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A lead hand, or leading hand, is an experienced worker in charge of a small group of employees in the same trade. The lead hand plays an intermediate role between workers and supervisors. Major construction sites may have a welding lead hand, a construction lead hand and an electrical lead hand – all reporting to the site supervisor. Lead hands are also found in production facilities such as food or beverage processing plants. The lead hand is responsible for the smooth and safe operation of his team, helping the workers to meet goals, and mediating concerns with upper management.
The lead hand coordinates the team and is responsible for applying policies and procedures. She is involved with, and supportive of, disciplinary actions brought about by supervisors. Other duties may include arranging for extra workers, evaluating the quality of work of team members, organizing crew tasks, maintaining work standards, resolving issues between team members, and mentoring apprentices.
Safety in the Work Site
The lead hand promotes a safe work environment and is responsible for the safety of his crew. The lead hand must understand the legal liability of this role and any related occupational and safety laws. He may also make certain his team members comply with safety regulations, identify a need for safety training, complete an initial safety and hazard assessment, participate in accident investigations, and see to timely resolution of safety concerns.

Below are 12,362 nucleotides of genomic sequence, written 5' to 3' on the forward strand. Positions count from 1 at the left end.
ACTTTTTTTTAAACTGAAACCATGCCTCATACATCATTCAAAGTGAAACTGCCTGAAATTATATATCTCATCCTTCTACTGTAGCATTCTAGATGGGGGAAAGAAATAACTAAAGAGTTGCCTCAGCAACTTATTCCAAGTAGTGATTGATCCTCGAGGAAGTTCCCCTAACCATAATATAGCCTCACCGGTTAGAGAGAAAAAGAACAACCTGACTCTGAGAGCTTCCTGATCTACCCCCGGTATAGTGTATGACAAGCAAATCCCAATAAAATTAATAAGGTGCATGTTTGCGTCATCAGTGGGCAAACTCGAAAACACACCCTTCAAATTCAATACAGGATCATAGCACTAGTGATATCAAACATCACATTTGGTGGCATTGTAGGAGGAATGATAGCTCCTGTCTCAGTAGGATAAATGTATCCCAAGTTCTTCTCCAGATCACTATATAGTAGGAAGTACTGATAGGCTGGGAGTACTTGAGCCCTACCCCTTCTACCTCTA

The lead hand is accountable for her team’s ability to meet production goals.She must identify requirements for specific materials or tools and communicate these requests to the appropriate person. The lead hand informs her supervisor of any scheduling conflicts and assists in resolving them. She understands the need to prioritize work schedules to meet goals.
Experience and Salary
A lead hand will have an average of 10 to 20 years of experience in his trade. Lead hands with fewer than five years of experience are rare. Lead hand salaries vary based on experience, company, location and other factors. For example, a welder lead hand earns a yearly salary ranging from $33,250 to $72,918 as of May 2017, according to Payscale. Carpenter lead hands earn a yearly salary ranging from $23,362 to $82,581.
Stacey Anderson began writing in 1989. She published articles in “Teratology,” “Canadian Journal of Public Health” and the "Canadian Medical Association Journal” during her time in medical genetics studying birth defects. She has an interest in psychology, senior health and maternal and child health. Anderson holds a Bachelor of Science in psychology with a minor in biology from the University of Calgary.